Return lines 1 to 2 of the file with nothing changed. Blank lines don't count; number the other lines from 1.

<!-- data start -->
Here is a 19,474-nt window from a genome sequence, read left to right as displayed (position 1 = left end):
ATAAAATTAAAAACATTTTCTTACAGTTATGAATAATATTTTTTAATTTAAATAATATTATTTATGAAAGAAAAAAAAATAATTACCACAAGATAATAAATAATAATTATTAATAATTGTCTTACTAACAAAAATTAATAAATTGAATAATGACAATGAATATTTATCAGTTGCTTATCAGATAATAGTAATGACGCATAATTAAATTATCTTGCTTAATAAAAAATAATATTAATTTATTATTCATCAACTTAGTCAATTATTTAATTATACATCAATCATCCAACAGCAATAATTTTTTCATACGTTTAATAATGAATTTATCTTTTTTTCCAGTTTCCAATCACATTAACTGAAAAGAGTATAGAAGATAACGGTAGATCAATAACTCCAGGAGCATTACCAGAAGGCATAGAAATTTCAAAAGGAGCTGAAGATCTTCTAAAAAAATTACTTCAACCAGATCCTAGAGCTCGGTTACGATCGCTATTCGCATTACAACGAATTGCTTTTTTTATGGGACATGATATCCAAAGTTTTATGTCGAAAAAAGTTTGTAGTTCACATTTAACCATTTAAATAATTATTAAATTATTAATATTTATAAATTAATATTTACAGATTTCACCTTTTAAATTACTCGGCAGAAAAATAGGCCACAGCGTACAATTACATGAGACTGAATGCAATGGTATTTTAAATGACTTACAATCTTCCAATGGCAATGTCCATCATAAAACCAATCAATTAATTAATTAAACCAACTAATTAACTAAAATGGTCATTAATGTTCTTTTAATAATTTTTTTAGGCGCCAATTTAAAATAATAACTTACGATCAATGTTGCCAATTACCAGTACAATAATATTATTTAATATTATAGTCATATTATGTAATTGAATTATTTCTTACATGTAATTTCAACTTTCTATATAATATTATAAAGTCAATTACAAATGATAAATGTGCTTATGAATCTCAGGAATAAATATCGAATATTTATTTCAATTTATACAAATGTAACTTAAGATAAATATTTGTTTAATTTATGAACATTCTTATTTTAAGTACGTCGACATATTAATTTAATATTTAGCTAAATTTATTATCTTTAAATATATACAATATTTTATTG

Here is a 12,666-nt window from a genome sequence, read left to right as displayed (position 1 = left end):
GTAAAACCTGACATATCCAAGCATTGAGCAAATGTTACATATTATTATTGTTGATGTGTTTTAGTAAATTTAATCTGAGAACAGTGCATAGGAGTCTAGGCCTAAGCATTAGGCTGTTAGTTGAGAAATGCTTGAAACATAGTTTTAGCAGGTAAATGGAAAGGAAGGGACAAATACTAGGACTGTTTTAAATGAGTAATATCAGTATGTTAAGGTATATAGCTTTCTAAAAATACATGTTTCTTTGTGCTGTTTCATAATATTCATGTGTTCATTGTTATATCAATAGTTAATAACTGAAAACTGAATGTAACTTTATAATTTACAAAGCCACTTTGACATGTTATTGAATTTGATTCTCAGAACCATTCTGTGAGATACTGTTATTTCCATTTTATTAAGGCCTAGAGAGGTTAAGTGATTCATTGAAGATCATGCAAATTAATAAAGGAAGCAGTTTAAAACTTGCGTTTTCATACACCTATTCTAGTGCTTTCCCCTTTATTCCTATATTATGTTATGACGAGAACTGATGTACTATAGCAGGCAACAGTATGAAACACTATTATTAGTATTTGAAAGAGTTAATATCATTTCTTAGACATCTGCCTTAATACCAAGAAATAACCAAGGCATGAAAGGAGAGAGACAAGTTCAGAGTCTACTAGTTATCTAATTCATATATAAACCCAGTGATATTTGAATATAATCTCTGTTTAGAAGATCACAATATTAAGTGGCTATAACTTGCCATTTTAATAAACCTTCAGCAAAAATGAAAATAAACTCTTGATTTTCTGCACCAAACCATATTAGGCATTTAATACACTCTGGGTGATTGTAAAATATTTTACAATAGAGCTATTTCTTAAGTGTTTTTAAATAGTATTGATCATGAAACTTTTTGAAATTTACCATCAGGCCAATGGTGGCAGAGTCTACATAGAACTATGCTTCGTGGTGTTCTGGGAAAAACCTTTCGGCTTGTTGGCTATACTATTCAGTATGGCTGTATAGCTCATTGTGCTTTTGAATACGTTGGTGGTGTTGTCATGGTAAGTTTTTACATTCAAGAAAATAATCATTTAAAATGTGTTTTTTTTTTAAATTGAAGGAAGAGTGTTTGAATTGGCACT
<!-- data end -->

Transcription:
Here is a 19,474-nt window from a genome sequence, read left to right as displayed (position 1 = left end):
ATAAAATTAAAAACATTTTCTTACAGTTATGAATAATATTTTTTAATTTAAATAATATTATTTATGAAAGAAAAAAAAATAATTACCACAAGATAATAAATAATAATTATTAATAATTGTCTTACTAACAAAAATTAATAAATTGAATAATGACAATGAATATTTATCAGTTGCTTATCAGATAATAGTAATGACGCATAATTAAATTATCTTGCTTAATAAAAAATAATATTAATTTATTATTCATCAACTTAGTCAATTATTTAATTATACATCAATCATCCAACAGCAATAATTTTTTCATACGTTTAATAATGAATTTATCTTTTTTTCCAGTTTCCAATCACATTAACTGAAAAGAGTATAGAAGATAACGGTAGATCAATAACTCCAGGAGCATTACCAGAAGGCATAGAAATTTCAAAAGGAGCTGAAGATCTTCTAAAAAAATTACTTCAACCAGATCCTAGAGCTCGGTTACGATCGCTATTCGCATTACAACGAATTGCTTTTTTTATGGGACATGATATCCAAAGTTTTATGTCGAAAAAAGTTTGTAGTTCACATTTAACCATTTAAATAATTATTAAATTATTAATATTTATAAATTAATATTTACAGATTTCACCTTTTAAATTACTCGGCAGAAAAATAGGCCACAGCGTACAATTACATGAGACTGAATGCAATGGTATTTTAAATGACTTACAATCTTCCAATGGCAATGTCCATCATAAAACCAATCAATTAATTAATTAAACCAACTAATTAACTAAAATGGTCATTAATGTTCTTTTAATAATTTTTTTAGGCGCCAATTTAAAATAATAACTTACGATCAATGTTGCCAATTACCAGTACAATAATATTATTTAATATTATAGTCATATTATGTAATTGAATTATTTCTTACATGTAATTTCAACTTTCTATATAATATTATAAAGTCAATTACAAATGATAAATGTGCTTATGAATCTCAGGAATAAATATCGAATATTTATTTCAATTTATACAAATGTAACTTAAGATAAATATTTGTTTAATTTATGAACATTCTTATTTTAAGTACGTCGACATATTAATTTAATATTTAGCTAAATTTATTATCTTTAAATATATACAATATTTTATTG